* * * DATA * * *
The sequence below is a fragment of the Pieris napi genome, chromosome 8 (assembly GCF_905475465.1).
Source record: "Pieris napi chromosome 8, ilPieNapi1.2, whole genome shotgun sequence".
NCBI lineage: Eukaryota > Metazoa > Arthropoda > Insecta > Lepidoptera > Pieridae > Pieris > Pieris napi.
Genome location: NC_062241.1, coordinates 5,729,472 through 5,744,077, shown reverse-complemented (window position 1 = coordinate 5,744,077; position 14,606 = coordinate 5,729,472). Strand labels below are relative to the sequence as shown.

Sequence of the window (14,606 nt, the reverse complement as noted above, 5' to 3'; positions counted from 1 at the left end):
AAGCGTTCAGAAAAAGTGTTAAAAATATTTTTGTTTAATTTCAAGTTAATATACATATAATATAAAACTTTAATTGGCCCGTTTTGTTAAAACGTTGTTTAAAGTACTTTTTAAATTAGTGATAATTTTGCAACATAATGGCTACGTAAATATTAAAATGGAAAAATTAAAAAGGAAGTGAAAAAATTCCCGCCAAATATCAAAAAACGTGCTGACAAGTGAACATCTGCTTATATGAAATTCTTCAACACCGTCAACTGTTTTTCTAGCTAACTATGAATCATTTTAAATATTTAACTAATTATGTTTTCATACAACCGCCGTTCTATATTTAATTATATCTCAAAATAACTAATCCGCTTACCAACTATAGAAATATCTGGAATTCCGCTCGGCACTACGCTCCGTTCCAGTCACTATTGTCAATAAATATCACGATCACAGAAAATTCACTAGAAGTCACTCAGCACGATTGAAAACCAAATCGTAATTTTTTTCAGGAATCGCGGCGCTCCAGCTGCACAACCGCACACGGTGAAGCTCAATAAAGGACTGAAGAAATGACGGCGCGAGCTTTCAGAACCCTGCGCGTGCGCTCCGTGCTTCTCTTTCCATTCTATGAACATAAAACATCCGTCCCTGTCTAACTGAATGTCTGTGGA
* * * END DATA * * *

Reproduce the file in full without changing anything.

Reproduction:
The sequence below is a fragment of the Pieris napi genome, chromosome 8 (assembly GCF_905475465.1).
Source record: "Pieris napi chromosome 8, ilPieNapi1.2, whole genome shotgun sequence".
NCBI lineage: Eukaryota > Metazoa > Arthropoda > Insecta > Lepidoptera > Pieridae > Pieris > Pieris napi.
Genome location: NC_062241.1, coordinates 5,729,472 through 5,744,077, shown reverse-complemented (window position 1 = coordinate 5,744,077; position 14,606 = coordinate 5,729,472). Strand labels below are relative to the sequence as shown.

Sequence of the window (14,606 nt, the reverse complement as noted above, 5' to 3'; positions counted from 1 at the left end):
AAGCGTTCAGAAAAAGTGTTAAAAATATTTTTGTTTAATTTCAAGTTAATATACATATAATATAAAACTTTAATTGGCCCGTTTTGTTAAAACGTTGTTTAAAGTACTTTTTAAATTAGTGATAATTTTGCAACATAATGGCTACGTAAATATTAAAATGGAAAAATTAAAAAGGAAGTGAAAAAATTCCCGCCAAATATCAAAAAACGTGCTGACAAGTGAACATCTGCTTATATGAAATTCTTCAACACCGTCAACTGTTTTTCTAGCTAACTATGAATCATTTTAAATATTTAACTAATTATGTTTTCATACAACCGCCGTTCTATATTTAATTATATCTCAAAATAACTAATCCGCTTACCAACTATAGAAATATCTGGAATTCCGCTCGGCACTACGCTCCGTTCCAGTCACTATTGTCAATAAATATCACGATCACAGAAAATTCACTAGAAGTCACTCAGCACGATTGAAAACCAAATCGTAATTTTTTTCAGGAATCGCGGCGCTCCAGCTGCACAACCGCACACGGTGAAGCTCAATAAAGGACTGAAGAAATGACGGCGCGAGCTTTCAGAACCCTGCGCGTGCGCTCCGTGCTTCTCTTTCCATTCTATGAACATAAAACATCCGTCCCTGTCTAACTGAATGTCTGTGGA